LIFE IN OUR MOUNTAIN TOWN: Learning the local lingo |

LIFE IN OUR MOUNTAIN TOWN: Learning the local lingo

There’s a lot of locals’ lingo spoken around our town that I’ve noticed over the years.

I suppose any area has its own set of distinctly regional dialogue. The interesting thing about some of this jargon is that while it may be intended to be funny, some of it is just plain disparaging.

It’s not a dialect that is always complimentary to those of us who live here because it reveals an “I’m better than you” attitude. Maybe it’s just the way it goes, no matter where you live. Maybe I should just lighten up.

As my fourth grader is learning in school this year, put-downs are not an effective means of behavior, and should be corrected with a “put-up.” Put-downs however, seem to be more the norm among we adults who missed this lesson in school.

“Flatties” is a term that a few friends of mine like to use to identify those who are visitors to our area-those who live in the flatlands. Flatties are the kind of people who wear ski boots in the grocery store. Or you might see such a person donning their mountain wear, say an oversized cowl-neck sweater, while eating out in a downtown restaurant on a balmy March evening.

One of these friends of mine spotted what he called the ultimate flattie this past winter while skiing one afternoon at Alpine Meadows. This alleged flattie had stuck his ski lift ticket directly onto his ski jacket, rather than getting a wire wicket and hanging the ticket off of a zipper the way most skiers do.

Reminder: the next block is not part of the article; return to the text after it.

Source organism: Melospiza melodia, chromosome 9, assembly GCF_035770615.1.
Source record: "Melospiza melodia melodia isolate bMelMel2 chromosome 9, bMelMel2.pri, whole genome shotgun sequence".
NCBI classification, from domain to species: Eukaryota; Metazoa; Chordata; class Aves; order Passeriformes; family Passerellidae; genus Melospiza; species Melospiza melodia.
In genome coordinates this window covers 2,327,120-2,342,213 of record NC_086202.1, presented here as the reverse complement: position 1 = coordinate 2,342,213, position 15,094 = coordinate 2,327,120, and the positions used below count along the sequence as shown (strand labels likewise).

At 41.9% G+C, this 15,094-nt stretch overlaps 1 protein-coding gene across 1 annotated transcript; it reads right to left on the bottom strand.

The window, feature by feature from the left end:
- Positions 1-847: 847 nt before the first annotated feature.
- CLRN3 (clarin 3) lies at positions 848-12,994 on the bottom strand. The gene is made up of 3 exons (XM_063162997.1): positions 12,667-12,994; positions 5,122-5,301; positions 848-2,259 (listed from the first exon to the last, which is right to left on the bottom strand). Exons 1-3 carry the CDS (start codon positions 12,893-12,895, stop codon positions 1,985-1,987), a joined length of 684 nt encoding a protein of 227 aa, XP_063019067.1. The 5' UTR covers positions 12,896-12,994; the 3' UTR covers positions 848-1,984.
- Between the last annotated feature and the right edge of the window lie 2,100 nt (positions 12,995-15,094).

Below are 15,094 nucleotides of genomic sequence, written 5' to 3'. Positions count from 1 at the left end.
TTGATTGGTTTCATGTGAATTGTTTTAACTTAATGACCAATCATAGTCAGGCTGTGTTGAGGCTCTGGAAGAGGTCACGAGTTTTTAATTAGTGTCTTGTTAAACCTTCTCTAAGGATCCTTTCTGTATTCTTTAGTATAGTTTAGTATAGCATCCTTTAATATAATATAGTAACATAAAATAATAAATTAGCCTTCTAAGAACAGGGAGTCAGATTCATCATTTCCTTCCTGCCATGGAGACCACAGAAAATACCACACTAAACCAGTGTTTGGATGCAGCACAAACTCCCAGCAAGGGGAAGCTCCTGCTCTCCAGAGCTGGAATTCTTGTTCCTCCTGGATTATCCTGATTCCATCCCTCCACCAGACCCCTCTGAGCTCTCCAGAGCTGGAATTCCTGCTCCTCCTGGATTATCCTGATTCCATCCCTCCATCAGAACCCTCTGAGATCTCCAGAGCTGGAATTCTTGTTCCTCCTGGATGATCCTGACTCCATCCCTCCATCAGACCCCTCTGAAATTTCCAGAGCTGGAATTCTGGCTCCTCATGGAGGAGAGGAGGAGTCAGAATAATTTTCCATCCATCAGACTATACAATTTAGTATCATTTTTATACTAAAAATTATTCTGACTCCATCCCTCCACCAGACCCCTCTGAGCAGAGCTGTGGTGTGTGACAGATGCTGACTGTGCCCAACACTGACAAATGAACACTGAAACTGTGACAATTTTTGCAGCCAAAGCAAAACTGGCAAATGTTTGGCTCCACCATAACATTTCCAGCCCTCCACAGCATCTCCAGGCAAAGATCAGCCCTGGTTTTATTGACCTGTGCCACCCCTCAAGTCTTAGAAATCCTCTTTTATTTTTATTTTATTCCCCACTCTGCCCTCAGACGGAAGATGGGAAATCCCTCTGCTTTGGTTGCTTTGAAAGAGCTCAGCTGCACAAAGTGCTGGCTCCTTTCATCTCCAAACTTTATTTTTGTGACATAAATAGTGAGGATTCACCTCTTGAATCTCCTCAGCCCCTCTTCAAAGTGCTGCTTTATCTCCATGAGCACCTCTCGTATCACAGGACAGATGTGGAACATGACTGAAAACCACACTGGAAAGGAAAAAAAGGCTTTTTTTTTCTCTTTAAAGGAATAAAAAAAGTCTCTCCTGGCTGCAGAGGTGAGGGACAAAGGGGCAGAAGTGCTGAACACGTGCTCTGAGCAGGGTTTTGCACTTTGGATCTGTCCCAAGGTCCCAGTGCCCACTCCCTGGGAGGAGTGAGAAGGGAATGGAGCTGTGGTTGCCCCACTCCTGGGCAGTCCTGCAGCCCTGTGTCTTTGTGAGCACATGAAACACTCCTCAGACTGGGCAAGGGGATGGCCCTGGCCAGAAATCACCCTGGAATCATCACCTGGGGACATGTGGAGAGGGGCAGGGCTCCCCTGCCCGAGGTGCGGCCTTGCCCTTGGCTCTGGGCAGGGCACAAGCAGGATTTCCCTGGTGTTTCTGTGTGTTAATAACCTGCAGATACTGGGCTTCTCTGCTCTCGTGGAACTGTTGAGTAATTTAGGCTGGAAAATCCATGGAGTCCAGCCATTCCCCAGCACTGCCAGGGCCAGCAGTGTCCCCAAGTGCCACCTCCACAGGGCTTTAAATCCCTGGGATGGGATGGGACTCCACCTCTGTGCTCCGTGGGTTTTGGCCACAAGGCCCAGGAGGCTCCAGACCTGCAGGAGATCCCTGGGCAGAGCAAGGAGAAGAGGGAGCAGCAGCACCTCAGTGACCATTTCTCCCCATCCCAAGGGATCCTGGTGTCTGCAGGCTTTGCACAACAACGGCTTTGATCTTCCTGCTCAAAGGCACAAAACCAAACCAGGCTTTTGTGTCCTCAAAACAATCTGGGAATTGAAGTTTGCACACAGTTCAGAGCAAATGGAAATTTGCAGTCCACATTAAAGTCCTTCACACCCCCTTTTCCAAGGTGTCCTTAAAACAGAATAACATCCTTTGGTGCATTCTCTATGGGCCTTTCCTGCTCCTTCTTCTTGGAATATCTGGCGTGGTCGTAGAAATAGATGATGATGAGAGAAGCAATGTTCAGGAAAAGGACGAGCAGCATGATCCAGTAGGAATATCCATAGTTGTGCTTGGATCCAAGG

It’s amusing for those of us who live here to laugh at those who obviously come from somewhere else. Is it just human nature that makes it so we can’t be more broad-minded toward those who are different from us?

It’s interesting also to take a look at the local lingo that develops amongst our area children. A friend of mine’s 12-year-old son entered his first snowboard competition this past winter. As his mom tells me, snowboarding is the sport for him because of all the “schwag” he came home with that day. Schwag is local lingo for promotional stuff or prizes including items such as hats, t-shirts, pins, and stickers.

This same kid told his mom that he had snowboarded in a Kah-hula competition. When he proudly showed her all the schwag he had won, his mom realized that it was actually a competition sponsored by a maker of the alcoholic drink Kahla.

Lastly, there are those phrases used to describe when you wipe out while skiing or snowboarding. Several years ago, when I took a major spill at a local ski area, I thought I had done a “face plant.” However, a ski patroller came up behind me and called out “yard sale!” I was so dazed from my fall that I didn’t get the full meaning right away as he helped me gather up my sunglasses, gloves, skis and poles that were spread about.

“Yard sale” and “face plant” are the kind of phrases that define us as a mountain ski town with a sense of humor.

It’s one thing to laugh at others. It’s better to laugh at ourselves.

Katie Shaffer has lived in Truckee since 1981.

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